Debaters are able to get an edge up in terms of presentation skills because of the dual perspectives that they have—both as a listener and as a speaker. In debate, it is vital not just to deliver strong arguments on the floor, but also to ensure that your opponent and the audience understand your arguments correctly for a good debate to take place. A good speech structure and clear signposts help debaters immensely in forwarding their arguments; and it definitely helps within the context of presentations too!

 

Quick! Think on your Feet!

Vitally, debate trains you to think fast and smart on the floor. With a limited amount of time to prepare a case, and the short amount of time in between speeches to react to points raised by the opponents, there is no question that debaters need quick reflexes to be able to hold their own.

There is only one way to achieve this: constant practice. When I first started debating, I tried to subtly evade the opposition’s points in the hope that offence would be my best defence, but it did not work out well. I am thankful for the many training spars that my CCA had because it helped me grasp the structure of a rebuttal and provided me with an avenue to practice it. These quick reflexes are also useful for many things in university: for brainstorming, drafting essay points and for Q&A segments during presentations. Debate helps you to take account of the many different potential points and stakeholders—the government, the people, the environment, the economy etc., as well as to evaluate what is more relevant to the argument that you want to raise.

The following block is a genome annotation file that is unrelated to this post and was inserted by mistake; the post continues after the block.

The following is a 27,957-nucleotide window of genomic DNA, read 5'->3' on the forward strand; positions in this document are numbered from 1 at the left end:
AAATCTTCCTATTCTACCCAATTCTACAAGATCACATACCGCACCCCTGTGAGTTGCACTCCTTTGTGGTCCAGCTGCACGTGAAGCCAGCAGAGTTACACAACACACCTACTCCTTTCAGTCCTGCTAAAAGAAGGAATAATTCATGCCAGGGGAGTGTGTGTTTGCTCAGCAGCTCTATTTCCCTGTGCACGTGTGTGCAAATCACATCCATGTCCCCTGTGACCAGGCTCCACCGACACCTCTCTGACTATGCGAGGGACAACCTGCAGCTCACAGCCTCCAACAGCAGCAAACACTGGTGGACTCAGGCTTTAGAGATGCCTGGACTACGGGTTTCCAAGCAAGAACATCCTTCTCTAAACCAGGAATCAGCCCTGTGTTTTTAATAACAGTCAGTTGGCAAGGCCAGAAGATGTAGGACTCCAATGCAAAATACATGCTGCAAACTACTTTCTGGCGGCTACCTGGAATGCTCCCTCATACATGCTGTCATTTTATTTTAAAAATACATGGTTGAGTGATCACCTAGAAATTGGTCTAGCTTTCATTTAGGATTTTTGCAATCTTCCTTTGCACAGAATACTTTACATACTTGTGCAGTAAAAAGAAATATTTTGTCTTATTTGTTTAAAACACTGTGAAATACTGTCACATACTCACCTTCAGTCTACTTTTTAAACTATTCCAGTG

Debate provides us with a repertoire of skills that are useful for life. Sadly, debate is sorely misunderstood as a boring activity, or as an activity with memberships extending exclusive to only “smart” people who possesses extensive general knowledge and are able to quickly process motions and deliver fantastic speeches.

However, debate is definitely not just for “smart” people. Debater traits are groomed and borne from dedication, hard work and a passion to learn. Everyone starts at ground zero, and the wide range of motions out there means that someone who is an expert for one motion can easily be an amateur in the next motion. The best thing about debate is that your teammates are always present to help you improve through comments and tips.

Fifteen minutes is the amount of time we have to take a toilet break, eat or rest in between seminars. Fifteen minutes is the same amount of time you can use to learn different skills and make new friends. Fifteen minutes is all you need to gain all these amazing benefits; so what are you waiting for? Start debating today!

SMU Debating Society (SMUDS) has some really amazing and friendly people! In early October 2016, SMUDS travelled to Universiti Teknologi MARA in Kuala Lumpur to participate in UiTM IV Debating Championships. Dissatisfied with their (already impressive) semifinals finish, SMUDS went on to battle it out at the Asian British Parliamentary Debate Championships in Jakarta between a week later. If you’re interested to partake in SMUDS debates, reach out to them at smuds@sa.smu.edu.sg to find out more and join the CCA!

 

SMU Debating Society (SMUDS)

Source: SMU Debating Society (SMUDS)

 

SMU Debating Society (SMUDS) has some really amazing and friendly people! In early October 2016, SMUDS travelled to Universiti Teknologi MARA in Kuala Lumpur to participate in UiTM IV Debating Championships. Dissatisfied with their (already impressive) semifinals finish, SMUDS went on to battle it out at the Asian British Parliamentary Debate Championships in Jakarta a week later (7–12 Oct 2016), making it to the top four in the finals!

If you’re interested to partake in SMUDS debates, reach out to them at smuds@sa.smu.edu.sg to find out more and join the CCA!

This article was originally published on The Blue and Gold.